Joanna Houseman, who is an English-born Venezuelan-American comedian, writer and actress, has gained popularity through her comedy videos on the YouTube platform as well as Univision’s bilingual platform known as Flama. She is part of and leads the writing team for this Disney offering, which is undoubtedly attracting a lot of attention with its content.

Hmaster and Gretel comes to Disney+ on August 17th

Hmaster and Gretel comes to Disney+ on August 17th


This very writer, who also holds American citizenship, spoke with Pedro Graterol of the Caracas Chronicles blog about her experience in the writers’ room and the process of bringing Disney’s first Venezuelan-American family to life.

At this meeting, Hausmann shared with Graterol his enthusiasm to be a part of this initiative, which is now a reality on the Disney Channel screen. In her conversation with Graterol, she told him that working surrounded by a team of six talented writers made her very excited because “most of them have a lot more experience than her” in the creative process and help create a world that is much more put together by the one of the “sketch she knows best” is quite a challenge.

Houseman also commented that since this is an animated program, they have to take several details into account, starting with the limitation of Gretel’s powers. She told Graterol that at first she was very nervous about doing the story, but then realized that “the most important job of a head writer is to know the talent of his writers,” and once he identified it, the job was much more big easy. “I’ve been very fortunate to have writers who are incredibly insightful in the comedy space,” he told Graterol at their meeting.

The secret was to have a dynamic team of writers where some specialized in writing action sequences, others focused on comedy sequences and still others on building environments, ultimately creating a “big brain”, something that was in evidence in every chapter and in Hamster and Gretel’s great sense of humor.

Because it’s a children’s show, there’s a lot of comedy, but the dialogue and sequences are “accompanied by a well-known satire of the superhero genre and a good dose of absurdity,” described Graterol, who also quoted Houseman as telling him that what was being sought was “that the comedy is at a level that, regardless of your age, will leave you impressed”.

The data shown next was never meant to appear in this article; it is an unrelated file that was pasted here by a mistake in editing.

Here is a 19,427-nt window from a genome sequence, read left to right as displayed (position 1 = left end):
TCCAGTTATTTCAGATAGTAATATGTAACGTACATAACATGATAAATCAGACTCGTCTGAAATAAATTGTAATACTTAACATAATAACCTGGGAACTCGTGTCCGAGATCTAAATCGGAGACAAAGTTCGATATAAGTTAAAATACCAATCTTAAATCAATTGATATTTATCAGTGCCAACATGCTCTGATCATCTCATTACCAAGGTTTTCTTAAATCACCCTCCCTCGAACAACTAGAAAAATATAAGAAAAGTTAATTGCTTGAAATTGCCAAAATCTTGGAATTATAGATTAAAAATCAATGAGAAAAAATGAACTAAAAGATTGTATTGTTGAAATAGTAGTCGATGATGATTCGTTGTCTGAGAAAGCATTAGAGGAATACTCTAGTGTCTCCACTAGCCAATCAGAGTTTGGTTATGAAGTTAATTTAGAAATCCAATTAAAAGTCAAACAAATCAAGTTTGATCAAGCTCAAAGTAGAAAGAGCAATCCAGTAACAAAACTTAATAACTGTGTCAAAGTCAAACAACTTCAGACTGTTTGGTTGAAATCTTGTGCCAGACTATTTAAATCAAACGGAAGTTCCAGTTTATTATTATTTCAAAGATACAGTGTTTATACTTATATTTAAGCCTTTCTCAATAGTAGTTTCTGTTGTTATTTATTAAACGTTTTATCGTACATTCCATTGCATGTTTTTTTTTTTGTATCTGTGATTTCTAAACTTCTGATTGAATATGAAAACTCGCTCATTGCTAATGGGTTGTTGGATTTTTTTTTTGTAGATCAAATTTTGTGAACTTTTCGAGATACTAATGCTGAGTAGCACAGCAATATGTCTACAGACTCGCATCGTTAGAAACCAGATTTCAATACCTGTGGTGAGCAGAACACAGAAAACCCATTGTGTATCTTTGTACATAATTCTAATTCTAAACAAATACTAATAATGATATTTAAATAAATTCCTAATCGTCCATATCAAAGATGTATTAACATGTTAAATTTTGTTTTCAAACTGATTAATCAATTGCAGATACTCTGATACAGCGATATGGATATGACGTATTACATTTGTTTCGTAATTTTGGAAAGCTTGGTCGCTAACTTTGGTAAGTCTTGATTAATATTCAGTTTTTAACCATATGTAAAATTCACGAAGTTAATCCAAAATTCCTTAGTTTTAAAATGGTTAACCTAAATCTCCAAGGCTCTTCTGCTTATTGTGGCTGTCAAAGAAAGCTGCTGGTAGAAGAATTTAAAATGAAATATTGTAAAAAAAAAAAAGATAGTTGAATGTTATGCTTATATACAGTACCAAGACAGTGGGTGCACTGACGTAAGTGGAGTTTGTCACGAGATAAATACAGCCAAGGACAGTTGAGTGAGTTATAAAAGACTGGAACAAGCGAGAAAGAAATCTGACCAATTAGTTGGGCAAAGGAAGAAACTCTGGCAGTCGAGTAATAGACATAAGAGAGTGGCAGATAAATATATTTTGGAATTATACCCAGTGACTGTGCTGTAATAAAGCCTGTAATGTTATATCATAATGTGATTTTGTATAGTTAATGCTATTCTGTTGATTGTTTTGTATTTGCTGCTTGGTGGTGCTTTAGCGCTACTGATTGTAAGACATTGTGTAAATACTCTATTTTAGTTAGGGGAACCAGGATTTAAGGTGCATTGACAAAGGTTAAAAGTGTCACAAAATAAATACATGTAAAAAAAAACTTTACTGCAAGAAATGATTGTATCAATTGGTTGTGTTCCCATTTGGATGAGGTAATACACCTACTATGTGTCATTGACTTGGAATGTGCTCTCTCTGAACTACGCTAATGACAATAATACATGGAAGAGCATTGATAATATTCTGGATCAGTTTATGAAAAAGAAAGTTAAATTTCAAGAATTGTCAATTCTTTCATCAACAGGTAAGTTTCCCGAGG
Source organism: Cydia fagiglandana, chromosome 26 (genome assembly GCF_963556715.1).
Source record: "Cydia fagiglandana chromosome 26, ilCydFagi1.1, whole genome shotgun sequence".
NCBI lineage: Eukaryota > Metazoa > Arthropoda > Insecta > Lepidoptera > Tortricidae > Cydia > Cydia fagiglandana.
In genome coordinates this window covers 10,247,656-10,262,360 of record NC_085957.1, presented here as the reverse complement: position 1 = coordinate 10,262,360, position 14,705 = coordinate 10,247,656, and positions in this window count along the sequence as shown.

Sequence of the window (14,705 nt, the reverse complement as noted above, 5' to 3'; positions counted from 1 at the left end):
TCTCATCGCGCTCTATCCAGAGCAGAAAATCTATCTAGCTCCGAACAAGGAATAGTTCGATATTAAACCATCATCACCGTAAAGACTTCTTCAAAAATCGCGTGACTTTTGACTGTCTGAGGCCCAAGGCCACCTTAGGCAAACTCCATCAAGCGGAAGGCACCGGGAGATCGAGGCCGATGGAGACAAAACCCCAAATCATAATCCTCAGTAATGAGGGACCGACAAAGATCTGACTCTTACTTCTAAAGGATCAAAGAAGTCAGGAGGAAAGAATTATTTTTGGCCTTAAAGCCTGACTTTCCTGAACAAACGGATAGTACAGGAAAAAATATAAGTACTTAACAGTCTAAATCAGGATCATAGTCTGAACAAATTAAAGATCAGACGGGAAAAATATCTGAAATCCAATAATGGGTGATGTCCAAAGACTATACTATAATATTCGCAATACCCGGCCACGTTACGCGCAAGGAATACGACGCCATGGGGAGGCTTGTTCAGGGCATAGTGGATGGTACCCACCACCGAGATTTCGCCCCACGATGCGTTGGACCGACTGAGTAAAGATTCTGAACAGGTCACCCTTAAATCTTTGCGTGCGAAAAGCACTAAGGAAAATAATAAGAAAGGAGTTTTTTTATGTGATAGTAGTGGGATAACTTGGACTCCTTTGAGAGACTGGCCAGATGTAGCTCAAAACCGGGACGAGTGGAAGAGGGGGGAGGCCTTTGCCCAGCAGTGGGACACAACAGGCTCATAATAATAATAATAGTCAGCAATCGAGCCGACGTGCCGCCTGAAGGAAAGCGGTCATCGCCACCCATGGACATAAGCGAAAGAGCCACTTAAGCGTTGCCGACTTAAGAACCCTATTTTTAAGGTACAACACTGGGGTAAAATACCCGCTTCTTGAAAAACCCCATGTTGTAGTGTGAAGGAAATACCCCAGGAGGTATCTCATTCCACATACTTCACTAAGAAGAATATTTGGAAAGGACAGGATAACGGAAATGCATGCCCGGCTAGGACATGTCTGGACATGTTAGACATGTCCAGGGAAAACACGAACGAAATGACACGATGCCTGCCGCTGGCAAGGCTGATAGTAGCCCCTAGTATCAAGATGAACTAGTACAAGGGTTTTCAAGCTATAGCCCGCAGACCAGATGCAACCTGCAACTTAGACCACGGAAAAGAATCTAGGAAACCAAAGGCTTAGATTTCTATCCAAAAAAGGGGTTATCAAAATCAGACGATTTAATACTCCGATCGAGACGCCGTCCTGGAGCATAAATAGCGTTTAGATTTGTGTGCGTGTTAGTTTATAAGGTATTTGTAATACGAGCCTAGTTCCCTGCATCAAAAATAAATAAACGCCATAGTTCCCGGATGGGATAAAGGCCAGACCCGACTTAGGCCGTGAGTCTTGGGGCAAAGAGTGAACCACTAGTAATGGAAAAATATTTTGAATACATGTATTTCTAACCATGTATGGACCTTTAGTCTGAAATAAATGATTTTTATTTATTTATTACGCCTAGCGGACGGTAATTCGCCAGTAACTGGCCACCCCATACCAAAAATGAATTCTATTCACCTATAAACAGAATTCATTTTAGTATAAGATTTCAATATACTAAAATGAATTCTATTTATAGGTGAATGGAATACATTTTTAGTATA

One of his favorite parts of the whole process was creating the character’s home, which is sure to be very familiar to the Venezuelan audience, who would immediately recognize the decorations, paintings and other objects. To do this, the exhibition’s artistic director Dorothea Gerasimova drew on some objects she saw in Joanna’s own house, according to Graterol. They are objects that in the eyes of a viewer from the US or from another country do not say or mean anything to them, but to the Venezuelan they are completely recognizable and real.

Graterol also reveals that Venezuelan culture is what brought Joanna and Dan Povenmire together. Hausman told Graterol that “for a while she tried to blend into the mold of what looks like success for an actor or a writer, but it was difficult for her because she didn’t fit into the Latino stereotypes” that are known in United States, so she chose to go in the opposite direction. Instead of going unnoticed, she chose to use her Venezuelan identity to highlight her Venezuelan-American experience throughout her comedy. That’s what caught Povenmeyer’s attention, as he “loved his videos because he hadn’t seen content in English that talked about the reality of living in a Venezuelan-American family like his.”

From that point on, Graterol says, Povenmire connected with Joanna through YouTube, and over time they developed a close friendship that led to Povenmire asking her to be his lead writer when he began developing Hamster and Gretel. The rest is history.

Hamster and Gretel premieres on Disney+ on August 17.